…..in H says h for Helensburgh!
The mountains, snow clad. Glimpses beckoned us towards higher ground….town was just wet, cold, grey, the damp oozing through the brickwork, sky insipid, like a vintage tupperware lid, excluding the sun….the storms had passed, but strips of poly tape yellow and black like the health and safety wasp had been on overtime, was suggesting that fallen trees were not there for exploration or foraging.
Outward, upward was tempting, but maybe a different road this time, appealing though those mountains were, we wanted to see the effects of that wind up close, and I was feeling the draw of the sea.
Life had been exhausting, my thyroxine levels had not been enjoying the avoidance of salt and my seasonal overindulgence in all things brassica (mmmmm red cabbage stir fried with ginger, chilli, garlic and red onions, had been heating me up on damp evenings…), salty brisk iodine was calling.
We bought kelp and bladderwrack on our way out of town.
I wan’t the only one under the weather, the girl had been cooped up… she ‘needed to run’ she said, ‘and look at stuff’, she was going to fidget in that car seat….and moan…..I could tell. In that situation stories are good, quiet voices need stillness and silence to be heard, silly situations lift the mood, facts, lessons and generally useful stuff can be woven in. A travelling car, or a bus, or a train, or passers by can provide the script.
Slow down… observe… don’t worry about making sense, just allow the story to develop.
I drove, I started with the bladderwrack, prop in hand she felt, crunched, smelt…. it smelt of the sea, saline, fish tailed, crisp, out of element….we drove along the length of the Clyde. I cannot even say the name without thinking of the mermaid of the Clyde, her tale is one I started Botanica Fabula with, it seemed poignant the essence is this:
‘As industry gained momentum and tenements, back to back dark and moist covered the meadows, as the shipyards called for the river to be dredged, as the banks were clawed and the forests burnt, the young women of Glasgow had begun to live foreshortened lives, no where could they find the iron rich greens they needed, now only iron filled yards brought riches to the few. The mermaid despaired; times had changed, this was no longer a world in which she was welcome, before one last tail flick took her away from this dark heat arced world she uttered ‘if they ate Nettles in March and Mugworts in May not so many young maidens would have gone to the clay’, ‘
The girl loves it, she loves to ask why. Why did they dig up all the plants mum, couldn’t they leave them next door: ‘that would have been a good idea love’….(.quick intercept, ask questions back) ‘why do you think she told them to eat nettles’…she knows that one….but we both like the repetition, it also brings us back to the bladderwrack, safely ensconced in its clear plastic grip top bag, it crunches under the pressure of her hand like pebbles on a beach. We discuss how much healthier the mermaid must have felt in forests of Fucus, and cradles of Kelp.
Kelp leads her to Kelpies, we pass the sign post for Loch Lomond and weigh up the choices, we’ll tell the Kelpie story another day, we ponder what Kelpies eat: I’m advocating horsetail and duckweed, she insists its naughty people who play loud music on his Loch and jet skiers, I love her style, children are hardcore on crime and punishment, there is no grey area.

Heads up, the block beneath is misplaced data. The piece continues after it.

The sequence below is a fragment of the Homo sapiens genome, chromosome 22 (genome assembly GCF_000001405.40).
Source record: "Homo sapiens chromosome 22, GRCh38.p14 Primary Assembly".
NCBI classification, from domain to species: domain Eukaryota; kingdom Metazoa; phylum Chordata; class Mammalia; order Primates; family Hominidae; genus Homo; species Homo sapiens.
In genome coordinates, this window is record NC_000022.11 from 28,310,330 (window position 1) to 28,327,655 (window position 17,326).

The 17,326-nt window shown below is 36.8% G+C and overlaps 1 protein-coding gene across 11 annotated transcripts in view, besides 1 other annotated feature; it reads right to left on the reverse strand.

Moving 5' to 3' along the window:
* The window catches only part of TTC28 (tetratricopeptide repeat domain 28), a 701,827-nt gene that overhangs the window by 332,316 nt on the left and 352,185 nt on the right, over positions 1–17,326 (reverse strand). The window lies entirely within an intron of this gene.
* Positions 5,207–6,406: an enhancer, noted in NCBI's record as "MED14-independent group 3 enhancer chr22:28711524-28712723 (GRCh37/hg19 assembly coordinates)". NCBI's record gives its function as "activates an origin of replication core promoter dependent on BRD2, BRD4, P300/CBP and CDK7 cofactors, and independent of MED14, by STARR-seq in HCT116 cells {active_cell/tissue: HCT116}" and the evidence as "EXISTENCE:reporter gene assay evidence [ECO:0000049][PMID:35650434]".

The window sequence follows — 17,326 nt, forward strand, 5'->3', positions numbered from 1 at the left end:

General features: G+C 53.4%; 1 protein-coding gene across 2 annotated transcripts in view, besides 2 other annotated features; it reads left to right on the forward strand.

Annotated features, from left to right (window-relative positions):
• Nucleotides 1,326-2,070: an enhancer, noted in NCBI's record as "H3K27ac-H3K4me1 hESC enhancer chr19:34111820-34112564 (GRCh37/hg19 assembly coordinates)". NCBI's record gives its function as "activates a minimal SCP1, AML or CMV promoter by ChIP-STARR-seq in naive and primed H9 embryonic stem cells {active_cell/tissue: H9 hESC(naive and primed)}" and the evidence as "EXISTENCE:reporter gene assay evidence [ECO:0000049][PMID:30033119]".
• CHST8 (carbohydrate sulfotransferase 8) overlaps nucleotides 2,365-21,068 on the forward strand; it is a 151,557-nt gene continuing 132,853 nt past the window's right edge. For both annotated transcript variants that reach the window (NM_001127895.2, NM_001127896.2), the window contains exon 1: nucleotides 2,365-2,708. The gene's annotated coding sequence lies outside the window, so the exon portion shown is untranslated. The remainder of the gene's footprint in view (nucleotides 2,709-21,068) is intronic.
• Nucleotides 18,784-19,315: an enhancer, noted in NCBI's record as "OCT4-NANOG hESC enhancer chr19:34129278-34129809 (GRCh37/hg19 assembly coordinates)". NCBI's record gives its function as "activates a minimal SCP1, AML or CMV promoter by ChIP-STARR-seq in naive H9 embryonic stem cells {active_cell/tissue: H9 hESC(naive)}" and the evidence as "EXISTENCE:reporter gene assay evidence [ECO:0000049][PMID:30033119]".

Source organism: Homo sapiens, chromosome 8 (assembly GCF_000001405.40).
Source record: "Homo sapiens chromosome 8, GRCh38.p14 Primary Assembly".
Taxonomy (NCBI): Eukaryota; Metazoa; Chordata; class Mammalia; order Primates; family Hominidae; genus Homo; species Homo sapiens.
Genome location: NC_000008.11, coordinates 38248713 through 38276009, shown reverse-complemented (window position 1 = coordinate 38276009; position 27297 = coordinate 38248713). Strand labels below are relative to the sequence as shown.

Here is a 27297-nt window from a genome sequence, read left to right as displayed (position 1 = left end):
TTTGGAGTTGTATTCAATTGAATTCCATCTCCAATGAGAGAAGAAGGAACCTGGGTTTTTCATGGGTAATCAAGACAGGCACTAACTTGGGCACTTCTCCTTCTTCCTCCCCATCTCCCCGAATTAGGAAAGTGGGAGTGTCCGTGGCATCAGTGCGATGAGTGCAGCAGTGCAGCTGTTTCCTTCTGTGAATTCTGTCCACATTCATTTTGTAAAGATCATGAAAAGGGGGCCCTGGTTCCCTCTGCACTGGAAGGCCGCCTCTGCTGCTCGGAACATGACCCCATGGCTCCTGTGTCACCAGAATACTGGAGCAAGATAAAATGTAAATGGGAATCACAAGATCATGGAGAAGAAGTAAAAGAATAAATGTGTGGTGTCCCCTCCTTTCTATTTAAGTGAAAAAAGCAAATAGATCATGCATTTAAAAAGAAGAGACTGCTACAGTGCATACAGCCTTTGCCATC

I make a decision, quickly twisting the conversation away from vaguely annoying people she’d feed to a Kelpie should she ever be in the position to provide the catering for one, we turned off for Helensburgh.
The storms had been hard at work, stonework looked like it had been used for a game of bricks and then toppled by a three year old hurried to get out the door, the seagulls huddled in a row: chattering tea dancers waiting for an updraft to request a Viennese waltz; the front had been ravaged: cast iron benches lifted on concrete paws and replaced re decked in driftwood and seaweed.
We sat and watched the seagulls twirling then sitting back down to wait again, she wobbled the bench, I got vertigo. We copied the seagulls dances and polka’d down the front drawn by the toyshop and chips…
A big magnifying glass, provided the perfect compromise, a foil to all those soft toys requesting board and lodging in voices to sibilant for adult ears. The picture now shrank to a space less than 4inches in diameter but within that circle it expanded and the miniature showed its colours and shapes, drew in our focus, made us reconsider everything, familiar geography, became fascinating grains. Driftwood became a myriad of tunnels, the tiny crisp pieces of harvested bladderwrack now were recognisable as fragments of the bubbles lying on the shore, the swans scrutinised us, we scrutinised them back. The same route reversed now looked like a hundred tiny habitats, mountains of minerals, a pathway of rainbows.
The kelp has picked me up, I need to keep remembering that mermaid, my energy levels have picked up a bit again, but we’re being mindful of minerals and the stories they tell us. We’ve been looking at the minerals with all sorts of magnifiers since then, brain coral at the National museum, stars through telescopes. Coal, air, water and petroleum formed into fabric by a reaction between an acid and an alcohol becomes a train carried sterile forest under the gaze of our magnifying glass….. Its been fascinating gaining further glimpses of familiar geography! We even sneaked past that cordoned off tree and collected some twigs for our Spring picture, some beech twigs for the rabbit, some resources for my next story box, and magnified that and counted its rings….but thats another story.